Wednesday, September 4, 2013

Peter Buffet: A Real Life Ivy Starnes?

Don Watkins over at Voices for Reason recently highlighted a New York Times op-ed by Peter Buffet, the son of investing giant Warren Buffet. It's title: The Charitable-Industrial Complex. I read it, and it is undiluted egalitarian collectivism. Buffet's twin premises: Wealth is a fixed tribal product, and the accumulation of wealth by one necessarily comes at the expense of everyone else. The problem, as he identifies it: "Lives and communities are destroyed by the system that creates vast amounts of wealth for the few." His solution: "Give back"—not as an act of actual charity, i.e., good will—but (apparently) as a means of creating an egalitarian society of equal grinding poverty.

If you don't believe me, then explain this statement:

There are people working hard at showing examples of other ways to live in a functioning society that truly creates greater prosperity for all (and I don’t mean more people getting to have more stuff). 

What is "greater prosperity" without more stuff? Your guess is as good as mine. Whatever it is, he says:

It’s time for a new operating system. Not a 2.0 or a 3.0, but something built from the ground up. New code.

It's not more charity we need:

Money should be spent trying out concepts that shatter current structures and systems that have turned much of the world into one vast market.  

The path to "greater prosperity for all" lies in mutually beneficial free trade, as the history of free market capitalism over the past 200+ years proves. The development toward one vast global market has lifted hundreds of millions of people out of poverty. What would replace it once the structures and systems that created it are shattered? 

"I’m really not calling for an end to capitalism; I’m calling for humanism." What is humanism without the social system of individual liberty, deluted and shackled by statism though it is? Again, your guess is as good as mine.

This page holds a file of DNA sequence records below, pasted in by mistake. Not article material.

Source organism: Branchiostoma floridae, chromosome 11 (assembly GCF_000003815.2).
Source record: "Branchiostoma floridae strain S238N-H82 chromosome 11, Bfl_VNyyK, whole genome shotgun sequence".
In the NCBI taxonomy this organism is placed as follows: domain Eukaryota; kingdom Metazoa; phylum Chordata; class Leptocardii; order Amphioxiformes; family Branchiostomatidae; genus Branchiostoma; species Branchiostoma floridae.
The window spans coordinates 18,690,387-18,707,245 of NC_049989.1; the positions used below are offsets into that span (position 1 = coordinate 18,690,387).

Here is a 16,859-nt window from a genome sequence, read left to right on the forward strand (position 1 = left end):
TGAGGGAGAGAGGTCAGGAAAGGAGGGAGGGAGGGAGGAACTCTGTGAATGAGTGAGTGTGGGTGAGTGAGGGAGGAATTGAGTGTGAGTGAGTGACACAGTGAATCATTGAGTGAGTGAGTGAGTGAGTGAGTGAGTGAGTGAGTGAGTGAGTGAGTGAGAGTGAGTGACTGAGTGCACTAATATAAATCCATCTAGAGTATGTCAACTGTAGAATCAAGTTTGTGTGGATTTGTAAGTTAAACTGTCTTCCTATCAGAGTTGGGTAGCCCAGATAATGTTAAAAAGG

Buffet's call is not the usual for more charity, which he explicitly states he "hates." "(C)haritable acts," he asserts, creates "a perpetual poverty machine." This is what he means by a "charitable-industrial complex"—"it sounds [heroic] to 'give back.' It’s what I would call 'conscience laundering' — feeling better about accumulating more than any one person could possibly need to live on by sprinkling a little around as an act of charity."

Does this mean no one should have more than they "need?" What amount of wealth do people need? Apparently, no more than the most dirt poor person on the planet, since "Greater prosperity," remember, doesn't mean "more stuff." What will happen to the economy when no one can accumulate enough to save and invest? But that requires knowledge of economics and capitalism, of which Buffet apparently has none. Besides, Buffet isn't concerned with "stuff," so who needs investment capital?

Is Buffet's worldview beginning to sound familiar? I'll come back to that question.

Buffet says:

I HAD spent much of my life writing music for commercials, film and television and knew little about the world of philanthropy as practiced by the very wealthy until what I call the big bang happened in 2006. That year, my father, Warren Buffett, made good on his commitment to give nearly all of his accumulated wealth back to society.

Peter Buffet claims his father as his moral mentor. I have great respect for Warren Buffet's investment genius—and zero for his perverted morals.

What is meant by "give back to society?" "Society" is made up of individuals, and only individuals possess the qualities of character that lead to wealth production. Wealth is not something that just happens to be here, to be grabbed by individuals fighting over a fixed amount of the stuff. Wealth is created by individuals through production and trade. Wealth is not a fixed "pie," whereby one person's wealth is obtained at the expense of smaller slices for others. Wealth is a constantly growing quantity created by individuals, not at others' expense, but by the mutual enrichment that is trade. That's how capitalism creates a steady rise in the general standard of living.